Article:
It has always been a bad idea to use BLE for this type of authentication, as BLE is vulnerable to in-flight relay attacks. One half of the attack is next to your phone and behaves like the car’s BLE chip, and the other is next to the car and spoofs your phone. Connect the two spoofing devices and the car thinks the authorized phone is right there. To make this ‘safe’, providers have added encryption features as well as signal timing analysis to try to detect spoofing.
The real innovation of the hack here is the use of dedicated hardware that sniffs and replays at the link layer. This circumvents the encryption problem as the signal is simply passed on undisturbed. It also speeds up the process to the point where latencies are low enough even over the internet hundreds of miles away. It is likely that the next iteration of this technique could simply use software defined radios to reproduce the signals at an even lower level. The solution is to either prompt the user for authorization before unlocking the vehicle or embed location information in the encrypted payload.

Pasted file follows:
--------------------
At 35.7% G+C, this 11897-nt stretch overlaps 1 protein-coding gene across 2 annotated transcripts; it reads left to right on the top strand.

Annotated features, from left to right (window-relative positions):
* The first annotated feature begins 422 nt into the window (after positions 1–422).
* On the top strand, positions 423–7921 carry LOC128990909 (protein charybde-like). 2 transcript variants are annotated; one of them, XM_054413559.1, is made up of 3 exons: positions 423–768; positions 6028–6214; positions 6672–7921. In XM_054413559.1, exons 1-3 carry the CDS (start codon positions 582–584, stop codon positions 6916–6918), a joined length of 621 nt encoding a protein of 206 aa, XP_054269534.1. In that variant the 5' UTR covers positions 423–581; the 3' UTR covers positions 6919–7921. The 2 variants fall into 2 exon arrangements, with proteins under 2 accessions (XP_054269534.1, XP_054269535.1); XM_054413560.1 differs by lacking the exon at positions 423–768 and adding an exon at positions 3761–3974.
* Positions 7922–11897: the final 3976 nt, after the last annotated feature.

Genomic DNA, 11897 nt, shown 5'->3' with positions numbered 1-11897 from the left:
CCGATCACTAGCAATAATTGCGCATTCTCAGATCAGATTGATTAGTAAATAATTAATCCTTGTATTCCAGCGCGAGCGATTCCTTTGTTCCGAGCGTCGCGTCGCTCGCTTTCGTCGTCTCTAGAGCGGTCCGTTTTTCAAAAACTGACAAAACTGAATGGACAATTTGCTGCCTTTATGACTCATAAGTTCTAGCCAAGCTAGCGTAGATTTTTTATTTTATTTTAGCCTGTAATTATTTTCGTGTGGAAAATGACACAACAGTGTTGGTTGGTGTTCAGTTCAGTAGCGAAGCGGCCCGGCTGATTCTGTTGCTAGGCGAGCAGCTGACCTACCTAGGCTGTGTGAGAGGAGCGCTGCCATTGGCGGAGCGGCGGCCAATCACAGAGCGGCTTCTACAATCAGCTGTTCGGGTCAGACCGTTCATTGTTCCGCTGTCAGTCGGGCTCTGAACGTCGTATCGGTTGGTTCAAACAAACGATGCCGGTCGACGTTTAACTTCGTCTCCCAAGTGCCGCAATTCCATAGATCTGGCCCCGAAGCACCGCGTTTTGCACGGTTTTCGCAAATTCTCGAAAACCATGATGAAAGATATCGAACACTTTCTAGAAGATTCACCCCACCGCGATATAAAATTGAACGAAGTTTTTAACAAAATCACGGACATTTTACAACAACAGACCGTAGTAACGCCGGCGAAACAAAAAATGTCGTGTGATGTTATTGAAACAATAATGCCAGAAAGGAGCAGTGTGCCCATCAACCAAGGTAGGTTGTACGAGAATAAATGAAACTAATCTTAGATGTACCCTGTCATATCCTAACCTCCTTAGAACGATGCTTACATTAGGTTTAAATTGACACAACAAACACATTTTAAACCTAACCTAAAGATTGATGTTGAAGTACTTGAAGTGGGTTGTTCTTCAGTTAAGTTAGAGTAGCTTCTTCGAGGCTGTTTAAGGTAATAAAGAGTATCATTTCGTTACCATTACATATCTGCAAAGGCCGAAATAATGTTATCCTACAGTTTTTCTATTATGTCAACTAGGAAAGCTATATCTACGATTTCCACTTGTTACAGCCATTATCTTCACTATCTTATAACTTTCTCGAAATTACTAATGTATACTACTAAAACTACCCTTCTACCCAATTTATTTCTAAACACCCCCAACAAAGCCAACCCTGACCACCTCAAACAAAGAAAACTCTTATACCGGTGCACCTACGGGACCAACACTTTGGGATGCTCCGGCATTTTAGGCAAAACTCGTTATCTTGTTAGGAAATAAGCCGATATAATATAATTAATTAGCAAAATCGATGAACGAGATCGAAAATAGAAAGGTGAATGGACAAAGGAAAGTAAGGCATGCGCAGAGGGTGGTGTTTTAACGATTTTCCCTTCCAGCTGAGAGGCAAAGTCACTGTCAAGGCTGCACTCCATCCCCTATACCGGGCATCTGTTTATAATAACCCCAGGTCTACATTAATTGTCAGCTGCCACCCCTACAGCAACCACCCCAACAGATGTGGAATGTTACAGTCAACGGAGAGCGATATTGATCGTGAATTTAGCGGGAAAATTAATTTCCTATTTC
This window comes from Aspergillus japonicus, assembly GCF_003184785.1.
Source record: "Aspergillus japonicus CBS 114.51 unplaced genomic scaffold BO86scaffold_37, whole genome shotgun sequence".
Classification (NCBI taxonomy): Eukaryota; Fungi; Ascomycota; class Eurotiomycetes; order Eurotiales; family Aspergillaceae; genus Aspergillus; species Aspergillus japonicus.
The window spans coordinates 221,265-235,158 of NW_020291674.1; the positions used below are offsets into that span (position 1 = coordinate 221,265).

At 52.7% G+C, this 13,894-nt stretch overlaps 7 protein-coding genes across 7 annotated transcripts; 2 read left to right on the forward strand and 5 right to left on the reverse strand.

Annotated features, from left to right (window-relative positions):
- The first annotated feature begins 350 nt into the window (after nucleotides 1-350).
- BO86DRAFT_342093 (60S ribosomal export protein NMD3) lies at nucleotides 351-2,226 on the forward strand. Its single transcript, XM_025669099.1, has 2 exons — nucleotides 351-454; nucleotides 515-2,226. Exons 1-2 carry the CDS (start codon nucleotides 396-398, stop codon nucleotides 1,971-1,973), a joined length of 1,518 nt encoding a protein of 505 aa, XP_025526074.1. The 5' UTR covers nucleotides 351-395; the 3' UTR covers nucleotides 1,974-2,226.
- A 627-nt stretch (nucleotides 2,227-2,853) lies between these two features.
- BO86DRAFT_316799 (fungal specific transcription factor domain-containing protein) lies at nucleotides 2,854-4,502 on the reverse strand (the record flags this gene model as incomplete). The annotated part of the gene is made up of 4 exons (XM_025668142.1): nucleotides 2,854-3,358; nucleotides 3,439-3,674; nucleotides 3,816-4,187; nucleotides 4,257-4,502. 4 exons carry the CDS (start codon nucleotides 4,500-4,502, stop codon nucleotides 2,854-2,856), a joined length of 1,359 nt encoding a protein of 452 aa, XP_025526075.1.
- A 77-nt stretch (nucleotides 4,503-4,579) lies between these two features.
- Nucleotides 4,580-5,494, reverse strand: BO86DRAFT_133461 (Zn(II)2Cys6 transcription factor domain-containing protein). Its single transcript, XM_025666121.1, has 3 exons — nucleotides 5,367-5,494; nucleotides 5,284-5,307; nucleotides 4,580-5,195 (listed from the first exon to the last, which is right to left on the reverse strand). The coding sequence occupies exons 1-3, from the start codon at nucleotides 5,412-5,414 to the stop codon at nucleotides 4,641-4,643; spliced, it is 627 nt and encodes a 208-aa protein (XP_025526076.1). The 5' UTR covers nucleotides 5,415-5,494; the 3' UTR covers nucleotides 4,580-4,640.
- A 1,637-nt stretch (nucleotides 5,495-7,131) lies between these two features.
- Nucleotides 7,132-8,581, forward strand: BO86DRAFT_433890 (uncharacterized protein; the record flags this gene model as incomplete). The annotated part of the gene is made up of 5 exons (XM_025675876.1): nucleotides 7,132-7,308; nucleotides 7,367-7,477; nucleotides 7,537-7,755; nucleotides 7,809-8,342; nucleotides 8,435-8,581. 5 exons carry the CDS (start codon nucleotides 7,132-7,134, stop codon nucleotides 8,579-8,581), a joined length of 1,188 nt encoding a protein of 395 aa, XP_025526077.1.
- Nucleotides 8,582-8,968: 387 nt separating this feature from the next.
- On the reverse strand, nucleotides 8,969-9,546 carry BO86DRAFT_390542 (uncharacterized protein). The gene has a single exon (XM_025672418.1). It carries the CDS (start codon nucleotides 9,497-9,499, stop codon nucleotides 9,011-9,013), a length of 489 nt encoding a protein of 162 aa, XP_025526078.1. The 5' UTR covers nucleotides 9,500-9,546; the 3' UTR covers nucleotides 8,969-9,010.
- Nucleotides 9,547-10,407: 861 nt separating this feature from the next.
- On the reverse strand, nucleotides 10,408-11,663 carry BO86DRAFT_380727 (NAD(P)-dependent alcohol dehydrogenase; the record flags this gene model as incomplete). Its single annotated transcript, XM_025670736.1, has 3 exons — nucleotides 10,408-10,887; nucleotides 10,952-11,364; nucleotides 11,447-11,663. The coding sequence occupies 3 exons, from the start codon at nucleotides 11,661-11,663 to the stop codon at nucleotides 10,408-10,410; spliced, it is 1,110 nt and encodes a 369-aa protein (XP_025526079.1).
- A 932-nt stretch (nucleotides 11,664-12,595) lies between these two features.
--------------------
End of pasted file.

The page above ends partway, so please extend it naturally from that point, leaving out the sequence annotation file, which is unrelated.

Python buffer burned out
This is one of those issues that isn’t a big deal, yet it can still be a problem in certain situations. It all started in 2012 when it was observed that the Python
memoryview object could crash a program if it points to a location that is no longer valid. A
memoryview is essentially a pointer to the underlying C buffer and doesn’t get quite the same automatic reference counting as a regular Python object. Deallocate the object
memoryview points to, then dereference that “pointer” for undefined C-style behavior. (Here we don’t mean cursed code, but rather garden variety UD – dereferencing a pointer that is no longer a valid pointer.) A bit of memory manipulation can pretty much control what the raw pointer value will be, and setting it to NULL predictably crashes the Interpreter.